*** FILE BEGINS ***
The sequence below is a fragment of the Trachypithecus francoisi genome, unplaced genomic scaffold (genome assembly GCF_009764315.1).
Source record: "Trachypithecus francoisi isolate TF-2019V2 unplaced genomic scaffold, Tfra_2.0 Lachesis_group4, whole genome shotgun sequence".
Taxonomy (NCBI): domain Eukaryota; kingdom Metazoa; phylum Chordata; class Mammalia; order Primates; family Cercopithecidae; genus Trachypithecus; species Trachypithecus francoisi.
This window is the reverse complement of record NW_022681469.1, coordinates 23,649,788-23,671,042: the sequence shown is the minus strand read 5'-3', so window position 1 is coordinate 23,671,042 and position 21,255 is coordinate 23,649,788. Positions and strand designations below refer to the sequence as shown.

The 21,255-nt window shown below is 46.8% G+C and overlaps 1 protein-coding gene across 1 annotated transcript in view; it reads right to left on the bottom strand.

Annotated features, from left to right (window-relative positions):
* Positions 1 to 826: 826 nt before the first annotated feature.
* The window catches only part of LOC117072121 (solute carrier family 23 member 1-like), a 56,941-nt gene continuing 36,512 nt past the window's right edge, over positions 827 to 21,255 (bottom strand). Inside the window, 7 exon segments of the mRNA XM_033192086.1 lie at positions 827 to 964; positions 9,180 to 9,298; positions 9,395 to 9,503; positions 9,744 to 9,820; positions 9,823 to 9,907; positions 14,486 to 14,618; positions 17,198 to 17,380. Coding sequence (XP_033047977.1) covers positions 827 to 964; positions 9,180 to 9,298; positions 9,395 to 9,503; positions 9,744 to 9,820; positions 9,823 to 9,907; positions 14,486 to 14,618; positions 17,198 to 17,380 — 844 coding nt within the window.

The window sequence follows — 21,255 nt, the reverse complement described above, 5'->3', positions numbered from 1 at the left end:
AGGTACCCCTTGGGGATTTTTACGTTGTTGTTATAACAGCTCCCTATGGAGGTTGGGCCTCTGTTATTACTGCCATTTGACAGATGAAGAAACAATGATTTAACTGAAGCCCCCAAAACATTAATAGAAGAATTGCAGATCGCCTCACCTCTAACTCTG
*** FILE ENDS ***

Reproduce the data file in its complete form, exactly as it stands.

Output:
The sequence below is a fragment of the Trachypithecus francoisi genome, unplaced genomic scaffold (genome assembly GCF_009764315.1).
Source record: "Trachypithecus francoisi isolate TF-2019V2 unplaced genomic scaffold, Tfra_2.0 Lachesis_group4, whole genome shotgun sequence".
Taxonomy (NCBI): domain Eukaryota; kingdom Metazoa; phylum Chordata; class Mammalia; order Primates; family Cercopithecidae; genus Trachypithecus; species Trachypithecus francoisi.
This window is the reverse complement of record NW_022681469.1, coordinates 23,649,788-23,671,042: the sequence shown is the minus strand read 5'-3', so window position 1 is coordinate 23,671,042 and position 21,255 is coordinate 23,649,788. Positions and strand designations below refer to the sequence as shown.

The 21,255-nt window shown below is 46.8% G+C and overlaps 1 protein-coding gene across 1 annotated transcript in view; it reads right to left on the bottom strand.

Annotated features, from left to right (window-relative positions):
* Positions 1 to 826: 826 nt before the first annotated feature.
* The window catches only part of LOC117072121 (solute carrier family 23 member 1-like), a 56,941-nt gene continuing 36,512 nt past the window's right edge, over positions 827 to 21,255 (bottom strand). Inside the window, 7 exon segments of the mRNA XM_033192086.1 lie at positions 827 to 964; positions 9,180 to 9,298; positions 9,395 to 9,503; positions 9,744 to 9,820; positions 9,823 to 9,907; positions 14,486 to 14,618; positions 17,198 to 17,380. Coding sequence (XP_033047977.1) covers positions 827 to 964; positions 9,180 to 9,298; positions 9,395 to 9,503; positions 9,744 to 9,820; positions 9,823 to 9,907; positions 14,486 to 14,618; positions 17,198 to 17,380 — 844 coding nt within the window.

The window sequence follows — 21,255 nt, the reverse complement described above, 5'->3', positions numbered from 1 at the left end:
AGGTACCCCTTGGGGATTTTTACGTTGTTGTTATAACAGCTCCCTATGGAGGTTGGGCCTCTGTTATTACTGCCATTTGACAGATGAAGAAACAATGATTTAACTGAAGCCCCCAAAACATTAATAGAAGAATTGCAGATCGCCTCACCTCTAACTCTG